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Journal of the American Institute of Planners ISSN: 0002-8991 (Print) (Online) Journal homepage: A Ladder Of Citizen Participation Sherry R. Arnstein To cite this article: Sherry R. Arnstein (1969) A Ladder Of Citizen Participation, Journal of the American Institute of Planners, 35:4, 216-224, DOI: 10.1080/01944366908977225 To link to this article: Published online: 26 Nov 2007. Submit your article to this journal Article views: 36654 View related articles Citing articles: 2356 View citing articles Full Terms & Conditions of access and use can be found at Download by: [Walden University] Date: 03 April 2017, At: 05:39 Sherry R. Arnstein The heated controversy over “citizen participation,” United States-has or can have. Between understated “citizen control,” and “maximum feasible involvement euphemisms and exacerbated rhetoric, even scholars of the poor,” has been waged largely in terms of ex- have found it difficult to follow the controversy. To acerbated rhetoric and misleading euphemisms. To the headline reading public, it is simply bewildering. encourage a more enlightened dialogue, a typology of My answer to the critical what question is simply that citizen participation is offered using examples from citizen participation is a categorical term for citizen three federal social programs: urban renewal, anti- power. It is the redistribution of power that enables the poverty, and Model Cities. The typology, which is designed to be provocative, is arranged in a ladder have-not citizens, presently excluded from the political pattern with each rung corresponding to the extent of and economic processes, to be deliberately included in citizens’ power in determining the plan and/or program. the future. It is the strategy by which the have-nots join in determining how information is shared, goals and policies are set, tax resources are allocated, programs are The idea of citizen participation is a little operated, and benefits like contracts and patronage are like eating spinach: no one is against it in principle parceled out. In short, it is the means by which they can because it is good for you. Participation of the govinduce significant social reform which enables them to erned in their government is, in theory, the cornershare in the benefits of the affluent society. stone of democracy-a revered idea that is vigorously applauded by virtually everyone. The applause is reEMPTY RITUAL VERSUS BENEFIT duced to polite handclaps, however, when this princiThere is a critical difference between going through the ple is advocated by the have-not blacks, Mexicanof participation and having the real power empty ritual Americans, Puerto Ricans, Indians, Eskimos, and whites. needed to affect the outcome of the process. This And when the have-nots define participation as redifference is brilliantly capsulized in a poster painted distribution of power, the American consensus on the last spring by the French students to explain the fundamental principle explodes into many shades of student-worker rebellion.* (See Figure 1 . ) The poster outright racial, ethnic, ideological, and political highlights the fundamental point that participation opposition. without redistribution of power is an empty and frusThere have been many recent speeches, articles, and trating process for the powerless. It allows the powerbooks which explore in detail who are the have-nots holders to claim that all sides were considered, but of our time. There has been much recent documentation of why the have-nots have become so offended and makes it possible for only some of those sides to benefit. It maintains the status quo. Essentially, it is what has embittered by their powerlessness to deal with the profound inequities and injustices pervading their daily lives. But there has been very little analysis of the content of the current controversial slogan: “citizen participation” or “maximum feasible participation.” In short: What is citizen participation and what is its relationship to the social imperatives of our time? Citizen Participation is Citizen Power Because the question has been a bone of political contention, most of the answers have been purposely buried in innocuous euphemisms like “self-help” or “citizen involvement.” Still others have been embellished with misleading rhetoric like “absolute control” which is something no one-including the President of the Sherry R. Arnstein is Director of Communi’ty Development Studies for The Commons, a non-profit research ‘institute in Washington, D.C. and Chicago. She is a former Chief Advisor on Citizen Participation in HUD’s Model Cities Administration and has served as Staff Consultant to the President’s Committee on Juvenile Delinquency, Special Assistant to the Assistant Secretary of HEW, and Washington Editor of Current Magazine. 216 FIGURE 1 French Student Poster. In English, I participate; you participate; he participates; w e participate; you participate . . . They profit. AIP J O U R N A L JULY 1969 8 Degrees of Delegated power citizen Dower 7 . Partnership 6 A Degrees Of tokenism Informing 3 I Therapy I Nonparticipation Manipulation F ~ U R E2 Eight Rungs on a Ladder of Citizen Pdrticipation been happening in most of the 1,000 Community Action Programs, and what promises to be repeated in the vast majority of the 150 Model Cities programs. can enter into a (6) Partnership that enables them to negotiate and engage in trade-offs with traditional powerholders. At the topmost rungs, ( 7 ) Delegated Power and ( 8 ) Citizen Control, have-not citizens obtain the majority of decision-makingseats, or full managerial power. Obviously, the eight-rung ladder is a simplification, but it helps to illustrate the point that so many have missed-that there are significant gradations of citizen participation. Knowing these gradations makes it possible to cut through the hyperbole to understand the increasingly strident demands for participation from the have-nots as well as the gamut of confusing responses from the powerholders. Though the typology uses examples from federal programs such as urban renewal, anti-poverty, and Model Cities; it could just as easily be illustrated in the church, currently facing demands for power from priests and laymen who seek to change its mission; colleges and universities which in some cases have become literal battlegrounds over the issue of student power; or public schools, city halls, and police departments (or big business which is likely to be next on the expanding list of targets). The underlying issues are essentially the same -“nobodies” in several arenas are trying to become “somebodies” with enough power to make the target institutions responsive to their views, aspirations, and needs. LIMITATIONS OF THE TYPOLOGY Types of Participation and “NonParticipation” A typology of eight levels of participation may help in analysis of this confused issue. For illustrative purposes the eight types are arranged in a ladder pattern with each rung corresponding to the extent of citizens’ power in determining the end p r ~ d u c t (See . ~ Figure 2.) The bottom rungs of the ladder are ( 1 ) Manipulation and ( 2 ) Therapy. These two rungs describe levels of “non-participation” that have been contrived by some to substitute for genuine participation. Their real objective is not to enable people to participate in planning or conducting programs, but to enable powerholders to “educate” or “cure” the participants. Rungs 3 and 4 progress to levels of “tokenism” that allow the havenots to hear and to have a voice: ( 3 ) Znforming and ( 4 ) Considtation. When they are proffered by powerholders as the total extent of participation, citizens may indeed hear and be heard. But under these conditions they lack the power to insure that their views will be heeded by the powerful, When participation is restricted to these levels, there is no followthrough, no “muscle,” hence no assurance of changing the status quo. Rung ( 5 ) Placation, is simply a higher level tokenism because the groundrules allow have-nots to advise, but retain for the powerholders the continued right to decide. Further up the ladder are levels of citizen power with increasing degrees of decision-making clout. Citizens ARNSTEIN The ladder juxtaposes powerless citizens with the powerful in order to highlight the fundamental divisions between them. In actuality, meither the have-nots nor the powerholders are homogeneous blocs. Each group encompasses a host of divergent points of view, significant cleavages, competing vested interests, and splintered subgroups. The justification for using such simplistic abstractions is that in most cases the have-nots really do perceive the powerful as a monolithic “system,” and powerholders actually do view the have-nots as a sea of “those people,” with little comprehension of the dass and caste differences among them. It should be noted that the typology does not include an analysis of the most significant roadblocks to achieving genuine levels of participation. These roadblocks lie on both sides of the simplistic fence. On the powerholders’ side, they include racism, paternalism, and resistance to power redistribution. On the have-nots’ side, they include inadequacies of the poor community’s political socioeconomic inf rastrudure and knowledgebase, plus difficulties of organizing a representative and accountable citizens’ group in the face of futility, alienation, and distrust. Another caution about the eight separate rungs on the ladder: In the real world of people and programs, there might be 150 rungs with less sharp and “pure” distinctions among them. Furthermore, some of the characteristics used to illustrate each of the eight types might be 217 applicable to other rungs. For example, employment of the have-nots in a program or on a planning staff could occur at any of the eight rungs and could represent either a legitimate or illegitimate characteristic of citizen participation. Depending on their motives, powerholders can hire poor people to coopt them, to placate them, or to utilize the have-nots’ special skills and insights.4 Some mayors, in private, actually boast of their strategy in hiring militant black leaders to muzzle them while destroying their credibility in the black community. Characteristics and Illustrations It is in this context of power and powerlessness that the characteristics of the eight rungs are illustrated by examples from current federal social programs. 1. MANIPULATION The signators are not informed that the $2 millionper-year center will only refer residents to the same old waiting lines at the same old agencies across town. No one is asked if such a referral center is really needed in his neighborhood. No one realizes that the contractor for the building is the mayor’s brother-in-law, or that the new director of the center will be the same old community organization specialist f rom the urban renewal agency. After signing their names, the proud grassrooters dutifully spread the word that they have “participated” in bringing a new and wonderful center to the neighborhood to provide people with drastically needed jobs and health and welfare services. Only after the ribboncutting ceremony do the members of the neighborhood council realize that they didn’t ask the important questions, and that they had no technical advisors of their own to help them grasp the fine legal print. The new center, which is open 9 to 5 on weekdays only, actually adds to their problems. Now the old agencies across town won’t talk with them unless they have a pink paper slip to prove that they have been referred by “their” shiny new neighborhood center. Unfortunately, this chicanery is not a unique example. Instead it is almost typical of what has been perpetrated in the name of high-sounding rhetoric like “grassroots participation.” This sham lies at the heart of the deepseated exasperation and hostility of the have-nots toward the powerholders. One hopeful note is that, having been so grossly affronted, some citizens have learned the Mickey Mouse game, and now they too know how to play. As a result of this knowledge, they are demanding genuine levels of participation to assure them that public programs are relevant to their needs and responsive to their priorities. In the name of citizen participation, people are placed on rubberstamp advisory committees or advisory boards for the express purpose of “educating” them or engineering their support. Instead of genuine citizen participation, the bottom rung of the ladder signifies the distortion of participation into a public relations vehicle by powerholders. This illusory form of “participation” initially came into vogue with urban renewal when the socially elite were invited by city housing officials to serve on Citizen Advisory Committees (CACs) . Another target of manipulation were the CAC subcommittees on minority groups, which in theory were to protect the rights of Negroes in the renewal program. In practice, these subcommittees, like their parent CACs, functioned mostly as letterheads, trotted forward at appropriate times to promote urban renewal plans (in recent years known as Negro removal plans). At meetings of the Citizen Advisory Committees, it 2. THERAPY was the officials who educated, persuaded, and advised In some respects group therapy, masked as citizen parthe citizens, not the reverse. Federal guidelines for the ticipation, should be on the lowest rung of the ladder renewal programs legitimized the manipulative agenda because it is both dishonest and arrogant. Its adminisby emphasizing the terms “information-gathering,” trators-mental health experts from social workers to “public relations,” and “support” as the explicit funcpsychiatrists-assume that powerlessness is synonymous tions of the committee^.^ with mental illness. On this assumption, under a masThis style of nonparticipation has since been applied querade of involving citizens in planning, the experts to other programs encompassing the poor. Examples of subject the citizens to clinical group therapy. What this are seen in Community Action Agencies (CAAs) which have created structures called “neighborhood makes this form of “participation” so invidious is that councils” or “neighborhood advisory groups.” These citizens are engaged in extensive activity, but the focus bodies frequently have no legitimate function or power.g of it is on curing them of their “pathology” rather than The CAAs use them to “prove” that “grassroots changing the racism and victimization that create their people” are involved in the program. But the program “pathologies.” Consider an incident that occurred in Pennsylvania may not have been discussed with “the people.” Or it may have been described at a meeting in the most less than one year ago. When a father took his seriously general terms; “We need your signatures on this pro- ill baby to the emergency clinic of a local hospital, a posal for a multiservice center which will house, under young resident physician on duty instructed him to take one roof, doctors from the health department, workers the baby home and feed it sugar water. The baby died from the welfare department, and specialists from the that afternoon of pneumonia and dehydration. The employment service.” overwrought father complained to the board of the local 218 AIP JOURNAL JULY 1969 Community Action Agency. Instead of launching an investigation of the hospital to determine what changes would prevent similar deaths or other forms of malpractice, the board invited the father to attend the CAA’s (therapy) child-care sessions for parents, and promised him that someone would “telephone the hospital director to see that it never happens again.” Less dramatic, but more common examples of therapy, masquerading as citizen participation, may be seen in public housing programs where tenant groups are used as vehicles for promoting control-your-childor deanup campaigns. The tenants are brought together to help them “adjust their values and attitudes to those of the larger society.” Under these groundrules, they are diverted from dealing with such important matters as: arbitrary evictions; segregation of the housing project; or why is there a three-month time lapse to get a broken window replaced in winter. The complexity of the concept of mental illness in our time can be seen in the experiences of student/civil rights workers facing guns, whips, and other forms of terror in the South. They needed the help of socially attuned psychiatrists to deal with their fears and to avoid ~aranoia.~ the official, the citizens accepted the “information” and endorsed the agency’s proposal to place four lots in the white neighborhood.s 4. CONSULTATION Inviting citizens’ opinions, like informing them, can be a legitimate step toward their full participation. But if consulting them is not combined with other modes of participation, this rung of the ladder is still a sham since it offers no assurance that citizen concerns and ideas will be taken into account. The most frequent methods used for consulting people are attitude surveys, neighborhood meetings, and public hearings. When powerholders restrict the input of citizens’ ideas solely to this level, participation remains just a window-dressing ritual. People are primarily perceived as statistical abstractions, and participation is measured by how many come to meetings, take brochures home, or answer a questionnaire. What citizens achieve in all this activity is that they have “participated in participation.” And what powerholders achieve is the evidence that they have gone through the required motions of involving “those people.” Attitude surveys have become a particular bone of contention in ghetto neighborhoods. Residents are in3. INFORMING creasingly unhappy about the number of times per week Informing citizens of their rights, responsibilities, and they are surveyed about their problems and hopes. As options can be the most important first step toward one woman put it: “Nothing ever happens with those legitimate citizen participation. However, too frequently damned questions, except the surveyer gets $3 an hour, the emphasis is placed on a one-way flow of information and my washing doesn’t get done that day.” In some -from officials to citizens-with no channel provided communities, residents are so annoyed that they are for feedback and no power for negotiation. Under these demanding a fee for research interviews. conditions, particularly when information is provided at Attitude surveys are not very valid indicators of coma late stage in planning, people have little opportunity munity opinion when used without other input from to influence the program designed “for their benefit.” citizens. Survey after survey (paid for out of antiThe most frequent tools used for such one-way com- poverty funds) has “documented” that poor housewives munication are the news media, pamphlets, posters, and most want tot-lots in their neighborhood where young responses to inquiries. children can play safely. But most of the women anMeetings can also be turned into vehicles for one-way swered these questionnaires without knowing what their communication by the simple device of providing super- options were. They assumed that if they asked for ficial information, discouraging questions, or giving something small, they might just get something useful irrelevant answers. At a recent Model Cities citizen in the neighborhood. Had the mothers known that a planning m ...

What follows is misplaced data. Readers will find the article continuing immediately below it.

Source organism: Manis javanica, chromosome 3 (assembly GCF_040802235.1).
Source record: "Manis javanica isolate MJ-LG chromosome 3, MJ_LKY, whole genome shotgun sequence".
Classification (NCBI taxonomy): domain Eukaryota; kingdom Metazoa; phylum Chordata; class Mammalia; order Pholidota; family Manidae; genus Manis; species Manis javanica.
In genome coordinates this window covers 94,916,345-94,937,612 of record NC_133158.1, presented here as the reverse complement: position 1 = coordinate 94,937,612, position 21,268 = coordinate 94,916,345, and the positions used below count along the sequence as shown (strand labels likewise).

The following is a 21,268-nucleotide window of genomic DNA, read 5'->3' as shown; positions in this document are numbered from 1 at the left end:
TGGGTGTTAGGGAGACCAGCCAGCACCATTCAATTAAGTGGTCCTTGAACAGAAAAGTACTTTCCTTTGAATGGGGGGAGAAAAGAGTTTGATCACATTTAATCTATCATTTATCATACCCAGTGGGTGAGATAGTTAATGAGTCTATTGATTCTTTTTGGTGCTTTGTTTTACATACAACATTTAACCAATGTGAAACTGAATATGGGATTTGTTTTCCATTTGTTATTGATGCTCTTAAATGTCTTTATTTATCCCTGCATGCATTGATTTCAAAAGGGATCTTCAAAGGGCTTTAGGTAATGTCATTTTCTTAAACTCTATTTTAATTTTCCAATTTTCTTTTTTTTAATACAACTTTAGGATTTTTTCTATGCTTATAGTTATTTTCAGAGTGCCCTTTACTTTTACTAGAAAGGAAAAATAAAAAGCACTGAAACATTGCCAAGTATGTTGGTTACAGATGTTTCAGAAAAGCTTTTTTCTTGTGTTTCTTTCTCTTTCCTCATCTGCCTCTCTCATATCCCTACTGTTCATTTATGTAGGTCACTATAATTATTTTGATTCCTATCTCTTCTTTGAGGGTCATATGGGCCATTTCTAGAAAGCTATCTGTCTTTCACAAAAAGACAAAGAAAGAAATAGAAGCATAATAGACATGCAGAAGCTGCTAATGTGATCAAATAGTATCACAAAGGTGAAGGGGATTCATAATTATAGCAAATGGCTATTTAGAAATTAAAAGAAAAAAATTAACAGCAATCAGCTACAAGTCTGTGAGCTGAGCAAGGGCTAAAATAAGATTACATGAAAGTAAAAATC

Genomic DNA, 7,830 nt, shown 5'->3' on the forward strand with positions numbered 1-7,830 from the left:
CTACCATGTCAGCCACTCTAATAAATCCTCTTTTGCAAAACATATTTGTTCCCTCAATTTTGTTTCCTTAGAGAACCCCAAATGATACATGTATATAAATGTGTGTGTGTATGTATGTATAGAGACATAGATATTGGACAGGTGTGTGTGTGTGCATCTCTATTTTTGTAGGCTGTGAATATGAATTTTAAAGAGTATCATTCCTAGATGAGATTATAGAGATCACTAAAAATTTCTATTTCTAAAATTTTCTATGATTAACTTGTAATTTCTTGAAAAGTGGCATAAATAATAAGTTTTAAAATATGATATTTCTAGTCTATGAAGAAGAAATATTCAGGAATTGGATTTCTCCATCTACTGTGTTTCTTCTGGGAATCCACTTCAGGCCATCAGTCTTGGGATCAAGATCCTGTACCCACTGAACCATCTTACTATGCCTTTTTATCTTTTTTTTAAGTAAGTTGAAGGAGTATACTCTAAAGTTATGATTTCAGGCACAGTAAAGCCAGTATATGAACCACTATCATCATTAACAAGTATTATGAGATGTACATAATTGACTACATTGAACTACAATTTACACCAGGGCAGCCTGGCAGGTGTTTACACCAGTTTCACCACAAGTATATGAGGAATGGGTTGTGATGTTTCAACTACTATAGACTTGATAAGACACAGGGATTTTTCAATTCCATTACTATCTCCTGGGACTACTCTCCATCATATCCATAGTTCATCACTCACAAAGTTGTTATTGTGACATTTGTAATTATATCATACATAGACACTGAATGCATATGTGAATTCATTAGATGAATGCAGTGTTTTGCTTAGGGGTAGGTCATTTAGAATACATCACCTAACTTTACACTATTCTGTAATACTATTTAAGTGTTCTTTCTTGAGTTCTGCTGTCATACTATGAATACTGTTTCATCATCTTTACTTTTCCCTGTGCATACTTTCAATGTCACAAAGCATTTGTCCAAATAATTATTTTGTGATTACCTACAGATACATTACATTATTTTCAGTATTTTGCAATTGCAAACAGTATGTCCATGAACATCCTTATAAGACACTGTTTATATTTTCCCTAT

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Interest Groups in American Politics




Interest Groups in American Politics
Interest groups are the nerve center of politics in today’s world. Every possible interest in
the American democratic space can be represented by an interest group. It is important to note
that lobbying has become a constant feature of the democracy. As the pol...

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Tutor went the extra mile to help me with this essay. Citations were a bit shaky but I appreciated how well he handled APA styles and how ok he was to change them even though I didnt specify. Got a B+ which is believable and acceptable.